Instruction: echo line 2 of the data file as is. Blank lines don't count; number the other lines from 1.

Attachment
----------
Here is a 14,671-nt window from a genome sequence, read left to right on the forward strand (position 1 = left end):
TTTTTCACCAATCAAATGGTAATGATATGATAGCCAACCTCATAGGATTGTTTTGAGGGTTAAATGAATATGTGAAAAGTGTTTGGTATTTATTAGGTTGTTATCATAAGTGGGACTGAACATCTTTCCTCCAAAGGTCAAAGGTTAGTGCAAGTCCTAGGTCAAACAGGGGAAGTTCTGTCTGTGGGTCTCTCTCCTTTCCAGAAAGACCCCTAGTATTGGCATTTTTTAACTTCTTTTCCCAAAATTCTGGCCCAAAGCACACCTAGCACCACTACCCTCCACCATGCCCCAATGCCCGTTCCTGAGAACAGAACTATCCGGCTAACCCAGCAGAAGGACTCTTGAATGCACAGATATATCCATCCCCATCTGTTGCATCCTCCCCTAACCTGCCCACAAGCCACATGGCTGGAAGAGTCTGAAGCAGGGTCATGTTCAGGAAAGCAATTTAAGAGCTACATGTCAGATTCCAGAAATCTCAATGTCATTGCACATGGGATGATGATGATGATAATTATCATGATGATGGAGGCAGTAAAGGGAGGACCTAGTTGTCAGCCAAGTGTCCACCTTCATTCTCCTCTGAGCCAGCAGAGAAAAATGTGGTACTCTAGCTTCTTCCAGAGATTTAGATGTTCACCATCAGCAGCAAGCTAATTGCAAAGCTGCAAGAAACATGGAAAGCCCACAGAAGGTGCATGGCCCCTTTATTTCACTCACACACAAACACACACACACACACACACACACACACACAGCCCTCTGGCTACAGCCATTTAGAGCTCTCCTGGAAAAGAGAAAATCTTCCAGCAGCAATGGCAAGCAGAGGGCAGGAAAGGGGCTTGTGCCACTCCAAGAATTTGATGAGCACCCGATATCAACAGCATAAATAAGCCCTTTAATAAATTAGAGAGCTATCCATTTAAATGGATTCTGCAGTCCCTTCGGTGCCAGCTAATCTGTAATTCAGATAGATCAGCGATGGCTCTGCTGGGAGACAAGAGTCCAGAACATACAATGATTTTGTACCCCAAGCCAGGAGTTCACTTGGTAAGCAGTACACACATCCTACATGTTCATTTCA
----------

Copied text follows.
TTTTTCACCAATCAAATGGTAATGATATGATAGCCAACCTCATAGGATTGTTTTGAGGGTTAAATGAATATGTGAAAAGTGTTTGGTATTTATTAGGTTGTTATCATAAGTGGGACTGAACATCTTTCCTCCAAAGGTCAAAGGTTAGTGCAAGTCCTAGGTCAAACAGGGGAAGTTCTGTCTGTGGGTCTCTCTCCTTTCCAGAAAGACCCCTAGTATTGGCATTTTTTAACTTCTTTTCCCAAAATTCTGGCCCAAAGCACACCTAGCACCACTACCCTCCACCATGCCCCAATGCCCGTTCCTGAGAACAGAACTATCCGGCTAACCCAGCAGAAGGACTCTTGAATGCACAGATATATCCATCCCCATCTGTTGCATCCTCCCCTAACCTGCCCACAAGCCACATGGCTGGAAGAGTCTGAAGCAGGGTCATGTTCAGGAAAGCAATTTAAGAGCTACATGTCAGATTCCAGAAATCTCAATGTCATTGCACATGGGATGATGATGATGATAATTATCATGATGATGGAGGCAGTAAAGGGAGGACCTAGTTGTCAGCCAAGTGTCCACCTTCATTCTCCTCTGAGCCAGCAGAGAAAAATGTGGTACTCTAGCTTCTTCCAGAGATTTAGATGTTCACCATCAGCAGCAAGCTAATTGCAAAGCTGCAAGAAACATGGAAAGCCCACAGAAGGTGCATGGCCCCTTTATTTCACTCACACACAAACACACACACACACACACACACACACACACAGCCCTCTGGCTACAGCCATTTAGAGCTCTCCTGGAAAAGAGAAAATCTTCCAGCAGCAATGGCAAGCAGAGGGCAGGAAAGGGGCTTGTGCCACTCCAAGAATTTGATGAGCACCCGATATCAACAGCATAAATAAGCCCTTTAATAAATTAGAGAGCTATCCATTTAAATGGATTCTGCAGTCCCTTCGGTGCCAGCTAATCTGTAATTCAGATAGATCAGCGATGGCTCTGCTGGGAGACAAGAGTCCAGAACATACAATGATTTTGTACCCCAAGCCAGGAGTTCACTTGGTAAGCAGTACACACATCCTACATGTTCATTTCA